THE concept of Freedom of Information, the citizen’s right to know what goes on in government at all levels, has been around for decades and goes to the very heart of the concept of democratic accountability.
Campaigning journalist Heather Brooke says: “The public pay for and elect the government and it is only by the people’s will that those in public office hold power. Public servants’ primary responsibility is to serve the people and we have a right to know what they are doing in our name and with our money. Public accountability does not end the day after an election.”
Sweden has had Freedom of Information laws for more than 100 years. The USA introduced legislation in 1966 and one of President Obama’s first acts in 2009 was to strengthen them. The Irish Republic introduced an Act in 1997 and the United Kingdom in 2005. The Act in the UK is generous in its scope by international standards and includes around 100,000 organisations.
In the UK, in the first two months of 2005, more than 2,000 requests were made by journalists on a wide range of issues from international defence agreements to artwork on loan to cabinet ministers and the cost of providing senior police officers with luxury cars.
In its first year, national newspapers used the Act as a basis for major investigative stories including the disclosure of Tony Blair’s generous pension arrangements. The Act was most effective in Scotland where journalists enjoyed the support of a vigorous information commissioner in Kevin Dunion. Members of the Scottish Parliament have to make weekly returns of their expenses after one of his early rulings.
In Northern Ireland newspapers exposed how £1 million was paid to special advisers at Stormont while the Assembly was in suspension; how senior civil servants accepted thousands of pounds worth of hospitality from private companies and Lord Laird’s huge taxi bill as chairman of the Ulster Scots Agency. They also revealed the primary schools with the best 11-plus results and how the Water Service of Northern Ireland spent £400,000 renaming itself - Northern Ireland Water.
In the first year a total of 36,000 requests were received in the UK, mostly from members of the public, and while most were legitimate enquiries for personal information, or about matters of public interest, it emerged that much time and money was wasted responding to frivolous or malicious questions.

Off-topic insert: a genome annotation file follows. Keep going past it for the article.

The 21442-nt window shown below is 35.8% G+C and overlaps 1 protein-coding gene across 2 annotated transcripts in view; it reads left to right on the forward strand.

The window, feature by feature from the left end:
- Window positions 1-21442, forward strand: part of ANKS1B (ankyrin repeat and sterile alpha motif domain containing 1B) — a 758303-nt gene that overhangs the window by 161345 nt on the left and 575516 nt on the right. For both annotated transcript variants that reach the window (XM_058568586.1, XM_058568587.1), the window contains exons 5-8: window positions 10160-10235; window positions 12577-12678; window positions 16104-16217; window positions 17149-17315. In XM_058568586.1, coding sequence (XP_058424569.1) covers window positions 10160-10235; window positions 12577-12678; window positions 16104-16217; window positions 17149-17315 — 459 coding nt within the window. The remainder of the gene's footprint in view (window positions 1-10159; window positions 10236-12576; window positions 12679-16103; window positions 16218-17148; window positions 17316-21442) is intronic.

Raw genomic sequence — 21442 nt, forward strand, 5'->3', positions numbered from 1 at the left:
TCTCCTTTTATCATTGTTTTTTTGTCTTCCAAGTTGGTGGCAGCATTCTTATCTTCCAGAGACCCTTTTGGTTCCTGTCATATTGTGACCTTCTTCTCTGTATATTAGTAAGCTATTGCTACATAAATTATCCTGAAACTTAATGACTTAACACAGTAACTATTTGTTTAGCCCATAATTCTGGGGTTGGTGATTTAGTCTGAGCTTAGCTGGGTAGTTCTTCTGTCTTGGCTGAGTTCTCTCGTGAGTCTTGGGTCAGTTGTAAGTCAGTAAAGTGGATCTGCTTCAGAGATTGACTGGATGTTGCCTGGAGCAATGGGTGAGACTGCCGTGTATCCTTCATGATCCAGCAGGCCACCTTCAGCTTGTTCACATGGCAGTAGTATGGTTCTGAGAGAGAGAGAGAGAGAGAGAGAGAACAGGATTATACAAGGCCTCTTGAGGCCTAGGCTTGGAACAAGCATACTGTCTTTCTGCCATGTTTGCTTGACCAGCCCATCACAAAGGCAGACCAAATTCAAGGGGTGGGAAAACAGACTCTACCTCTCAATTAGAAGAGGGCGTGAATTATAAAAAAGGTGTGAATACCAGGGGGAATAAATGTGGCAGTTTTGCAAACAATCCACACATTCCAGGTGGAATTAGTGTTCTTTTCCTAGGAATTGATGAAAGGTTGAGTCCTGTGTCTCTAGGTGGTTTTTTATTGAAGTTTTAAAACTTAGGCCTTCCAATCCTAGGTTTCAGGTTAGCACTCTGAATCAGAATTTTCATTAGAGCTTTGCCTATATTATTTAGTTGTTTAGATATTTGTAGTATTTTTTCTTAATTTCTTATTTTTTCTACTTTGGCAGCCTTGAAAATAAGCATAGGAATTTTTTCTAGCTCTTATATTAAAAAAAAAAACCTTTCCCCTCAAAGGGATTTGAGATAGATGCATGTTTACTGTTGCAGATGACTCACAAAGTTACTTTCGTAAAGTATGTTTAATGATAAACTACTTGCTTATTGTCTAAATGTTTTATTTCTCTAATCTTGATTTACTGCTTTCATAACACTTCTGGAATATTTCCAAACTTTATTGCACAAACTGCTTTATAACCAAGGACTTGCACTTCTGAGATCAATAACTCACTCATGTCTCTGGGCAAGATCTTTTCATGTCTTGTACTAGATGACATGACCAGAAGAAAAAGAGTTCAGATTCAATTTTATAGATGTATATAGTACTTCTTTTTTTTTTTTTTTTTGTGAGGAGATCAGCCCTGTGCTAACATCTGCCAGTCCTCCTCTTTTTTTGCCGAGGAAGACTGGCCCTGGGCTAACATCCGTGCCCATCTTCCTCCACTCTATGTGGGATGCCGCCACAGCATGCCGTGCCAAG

The Minstry of Defence was inundated with questions about aliens and UFOs. The deputy prime minister’s office was asked for the ‘exact weight of John Prescott’ and Angela Wright asked for a list of the ‘eligible bachelors within Hampshire constabulary between the ages of 39 and 49, their salaries, pension arrangements and email addresses.’
In 2007 it was revealed the Northern Ireland Office had the second worst record among government departments for replying to questions. Only the prime minister’s office was worse. Later that year Ian Paisley denounced ‘lazy journalists who will not do any work’ after embarrassing disclosures.
Central government has made several attempts to water down the legislation.
In September 2006 the Attorney General Lord Falconer sought to introduce rules that would allow only a handful of questions each year from each news organisation. In 2007 MPs attempted to give themselves immunity from questions but the move was blocked by the House of Lords. They tried again in 2009 but the move was ditched at the last minute after the threat of an embarassing defeat for the government.
An acid test of the government’s comittment to freedom of information came in January 2009. An information tribunal upheld the information commissioner’s decision that minutes of Cabinet meetings relating to the war in Iraq should be released - leaving Downing Street with 28 days to comply, go to court or use a veto. The veto was used.
Use of the Freedom of Information Act by journalists in the Republic dropped to a low of 1,000 questions after the introduction of fees in 2003, according to the information commissioner, former journalist Emily O’Reilly.
In 2007 she called for fees to be drastically reduced, warned that continued exclusion of public bodies like the Garda was ‘quite extraordinary’ and called for incentives to encourage the media to use the legislation. In 2009 the Ombudsman claimed earlier and stronger FOI legislation would have disclosed the shocking level of child abuse, detailed in the Murphy Report, at a much earlier stage.
Though the legislation is weaker than in the UK, it has been used successfully by many journalists.
In 2007 reporters disclosed how outpatients were forced to wait up to eight years to see a consultant at Mayo General Hospital and how the Department of Justice paid compensation totalling almost £8m to civilians because of assault, unlawful arrest or malicious prosecution by Gardai. In 2009 journalists disclosed how the Speaker of the Dail, John O’Donoghue, ran up more than £100,000 in expenses on trips abroad while minister for the arts. He was later forced to stand down over expenses claims.
The issue about access to information came to a head when the Department of the Taoiseach refused to disclose the nature of the multi-million pound ‘secret deals’ with independent TDs which returned Fianna Fail to office in 2008.
Though the legislation, in both states, has failed to end the ‘culture of secrecy’ in central government, either because it is ‘too costly’ or because politicians have too much to hide, arguably it has worked best at regional and local level.
Ultimately, we all have greater access to information that we had a decade ago.
Maurice Neill is a lecturer in journalism and public affairs at Belfast Metropolitan College